One day before the opening of the Supreme Court's next term, Cardinal Daniel N. DiNardo of Galveston-Houston, issued a plea for the rights of the unborn at the 56th Annual "Red Mass," celebrated yesterday at the Cathedral of St. Matthew the Apostle in Washington D.C. The Mass was attended by six Supreme Court justices.
The Mass is an initiative of the John Carroll Society, a group of Catholic legal professionals, and has been held at the cathedral since 1953. The celebration of the Eucharist was presided over by Most Rev. Donald W. Wuerl, Archbishop of Washington D.C., and the homily was delivered by Cardinal DiNardo.
Five of the six Roman Catholics on the high court — Chief Justice John Roberts and Justices Sonia Sotomayor, Antonin Scalia, Anthony Kennedy and Samuel Alito — attended the Mass. The sixth Catholic judge, Justice Clarence Thomas, could not attend.
The list of attendees also included Justice Stephen Breyer, who is Jewish, Vice President Joe Biden, Republican National Committee Chairman Michael Steele, Interior Secretary Ken Salazar and Transportation Secretary Ray LaHood.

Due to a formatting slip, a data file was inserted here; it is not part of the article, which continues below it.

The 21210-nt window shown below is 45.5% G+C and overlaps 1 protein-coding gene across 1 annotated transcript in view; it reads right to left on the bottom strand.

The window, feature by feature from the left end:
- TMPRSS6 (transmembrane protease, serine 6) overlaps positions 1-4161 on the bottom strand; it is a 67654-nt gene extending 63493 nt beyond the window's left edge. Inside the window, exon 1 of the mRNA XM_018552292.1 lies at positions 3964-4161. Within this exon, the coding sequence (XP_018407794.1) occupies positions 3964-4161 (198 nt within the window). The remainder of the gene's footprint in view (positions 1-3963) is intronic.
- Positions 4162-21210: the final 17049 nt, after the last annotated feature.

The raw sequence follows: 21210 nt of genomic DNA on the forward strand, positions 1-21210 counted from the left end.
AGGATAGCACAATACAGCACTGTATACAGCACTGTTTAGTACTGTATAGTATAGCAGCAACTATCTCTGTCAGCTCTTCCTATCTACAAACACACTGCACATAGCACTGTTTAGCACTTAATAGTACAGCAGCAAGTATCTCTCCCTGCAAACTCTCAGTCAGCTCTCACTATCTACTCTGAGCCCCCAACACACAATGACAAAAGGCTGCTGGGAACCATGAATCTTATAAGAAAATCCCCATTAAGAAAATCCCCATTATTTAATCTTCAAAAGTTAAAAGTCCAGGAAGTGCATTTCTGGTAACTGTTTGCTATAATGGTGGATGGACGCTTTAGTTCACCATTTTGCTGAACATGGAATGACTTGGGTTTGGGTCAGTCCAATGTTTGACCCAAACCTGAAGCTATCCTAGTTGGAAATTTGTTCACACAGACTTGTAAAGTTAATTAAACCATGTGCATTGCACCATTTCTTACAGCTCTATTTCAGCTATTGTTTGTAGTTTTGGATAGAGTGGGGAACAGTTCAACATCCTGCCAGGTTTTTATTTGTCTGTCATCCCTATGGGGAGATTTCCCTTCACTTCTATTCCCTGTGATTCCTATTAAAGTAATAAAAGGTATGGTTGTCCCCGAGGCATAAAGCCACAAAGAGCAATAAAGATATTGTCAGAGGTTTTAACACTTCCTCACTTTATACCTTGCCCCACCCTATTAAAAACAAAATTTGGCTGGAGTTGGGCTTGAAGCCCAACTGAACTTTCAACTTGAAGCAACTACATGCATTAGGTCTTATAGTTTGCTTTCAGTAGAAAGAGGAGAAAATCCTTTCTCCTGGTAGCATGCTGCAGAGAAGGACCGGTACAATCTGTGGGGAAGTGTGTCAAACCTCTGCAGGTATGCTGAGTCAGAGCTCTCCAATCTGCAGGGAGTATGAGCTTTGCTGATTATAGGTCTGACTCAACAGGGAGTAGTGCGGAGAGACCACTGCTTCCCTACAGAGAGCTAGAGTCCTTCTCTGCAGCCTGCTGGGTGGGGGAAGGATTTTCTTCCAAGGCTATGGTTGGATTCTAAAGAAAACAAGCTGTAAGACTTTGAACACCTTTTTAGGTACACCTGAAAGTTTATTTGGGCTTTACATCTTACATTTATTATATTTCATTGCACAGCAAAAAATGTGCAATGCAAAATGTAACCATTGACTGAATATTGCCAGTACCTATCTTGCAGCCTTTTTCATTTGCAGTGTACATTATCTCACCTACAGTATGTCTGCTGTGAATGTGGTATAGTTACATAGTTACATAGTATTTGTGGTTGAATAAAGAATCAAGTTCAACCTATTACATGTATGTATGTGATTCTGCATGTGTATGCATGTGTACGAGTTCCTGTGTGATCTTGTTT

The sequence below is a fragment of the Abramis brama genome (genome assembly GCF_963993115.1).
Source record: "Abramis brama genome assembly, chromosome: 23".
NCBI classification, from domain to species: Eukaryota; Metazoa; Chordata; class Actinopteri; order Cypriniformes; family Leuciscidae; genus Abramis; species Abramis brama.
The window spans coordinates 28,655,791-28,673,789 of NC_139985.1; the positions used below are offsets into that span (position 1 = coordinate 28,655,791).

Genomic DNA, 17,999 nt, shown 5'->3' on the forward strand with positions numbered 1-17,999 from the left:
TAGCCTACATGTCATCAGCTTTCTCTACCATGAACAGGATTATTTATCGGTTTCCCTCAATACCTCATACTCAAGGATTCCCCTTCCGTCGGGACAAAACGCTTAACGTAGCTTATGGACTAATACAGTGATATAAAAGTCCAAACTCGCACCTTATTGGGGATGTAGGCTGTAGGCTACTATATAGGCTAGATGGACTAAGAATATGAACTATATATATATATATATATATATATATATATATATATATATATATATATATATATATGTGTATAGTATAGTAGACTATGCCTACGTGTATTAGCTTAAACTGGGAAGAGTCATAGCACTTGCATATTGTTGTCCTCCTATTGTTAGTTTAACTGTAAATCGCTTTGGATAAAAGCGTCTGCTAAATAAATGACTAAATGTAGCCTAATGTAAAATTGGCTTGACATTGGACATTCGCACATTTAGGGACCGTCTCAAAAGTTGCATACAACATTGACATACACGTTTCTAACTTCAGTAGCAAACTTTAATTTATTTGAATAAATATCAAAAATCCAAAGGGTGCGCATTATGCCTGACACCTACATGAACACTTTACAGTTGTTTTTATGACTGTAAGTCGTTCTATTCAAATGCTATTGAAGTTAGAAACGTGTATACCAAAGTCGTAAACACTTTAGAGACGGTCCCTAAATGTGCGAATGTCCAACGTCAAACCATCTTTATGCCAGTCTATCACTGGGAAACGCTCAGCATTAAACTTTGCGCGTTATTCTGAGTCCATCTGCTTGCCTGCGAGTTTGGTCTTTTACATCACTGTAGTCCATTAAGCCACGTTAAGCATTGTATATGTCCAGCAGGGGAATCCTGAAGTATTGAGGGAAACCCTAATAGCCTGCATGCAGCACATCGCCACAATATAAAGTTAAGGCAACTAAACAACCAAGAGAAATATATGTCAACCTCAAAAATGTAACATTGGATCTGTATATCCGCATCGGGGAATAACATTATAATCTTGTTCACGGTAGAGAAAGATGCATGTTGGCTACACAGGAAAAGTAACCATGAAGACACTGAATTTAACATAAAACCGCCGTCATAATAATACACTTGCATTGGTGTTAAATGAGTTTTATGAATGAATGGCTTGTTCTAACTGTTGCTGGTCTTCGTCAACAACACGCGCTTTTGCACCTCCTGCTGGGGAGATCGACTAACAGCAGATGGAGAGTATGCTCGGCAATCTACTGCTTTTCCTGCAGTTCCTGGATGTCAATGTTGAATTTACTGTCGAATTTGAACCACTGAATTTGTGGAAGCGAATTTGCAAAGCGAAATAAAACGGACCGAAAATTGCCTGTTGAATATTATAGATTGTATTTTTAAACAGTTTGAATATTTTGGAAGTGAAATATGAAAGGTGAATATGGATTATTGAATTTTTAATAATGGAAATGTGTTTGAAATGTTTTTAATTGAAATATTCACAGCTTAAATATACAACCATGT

Speaking to the lawmakers, lawyers and justices, Cardinal DiNardo said, "The many smoldering wicks are our 'clients' but more than clients. They are poor and wealthy, confused and lucid, polite and impolite. In some cases the clients are voiceless for they lack influence."
In a clear reference to the unborn, the cardinal added, "in others cases they are literally voiceless, not yet with tongues and even without names, and require our most careful attention and radical support."
"The Word of God has taken an initiative in speaking and the response is certainly to hear and understand. This contemplative dimension, however, also leads to obedience, an obedience of Faith. Graced in this manner, we respond in our personal lives of faith and witness and in our professional lives too, not only for the good of our souls but also for the sake of our professions that must show God’s justice in the world," the Texas cardinal said.
"The Spirit,” he continued, “descended upon the Son of God become a son of man, so that he could abide in the human race and thus 'be at home among people' and renew them. This beautiful familial image that places the work of the Holy Spirit as one who transforms from the old man, frequently forgetful, to the new life of every man in Christ is also a great picture summary of what we have heard today in the voice of the Readings."
"May that voice of the Word of God touch our hearts and tongues in the judicial year that lies ahead," the cardinal prayed as he concluded his homily.
The title of "Red Mass" dates to the 13th century and comes from the red vestments worn by the celebrants. The Mass is conducted to ask for guidance for those who seek justice.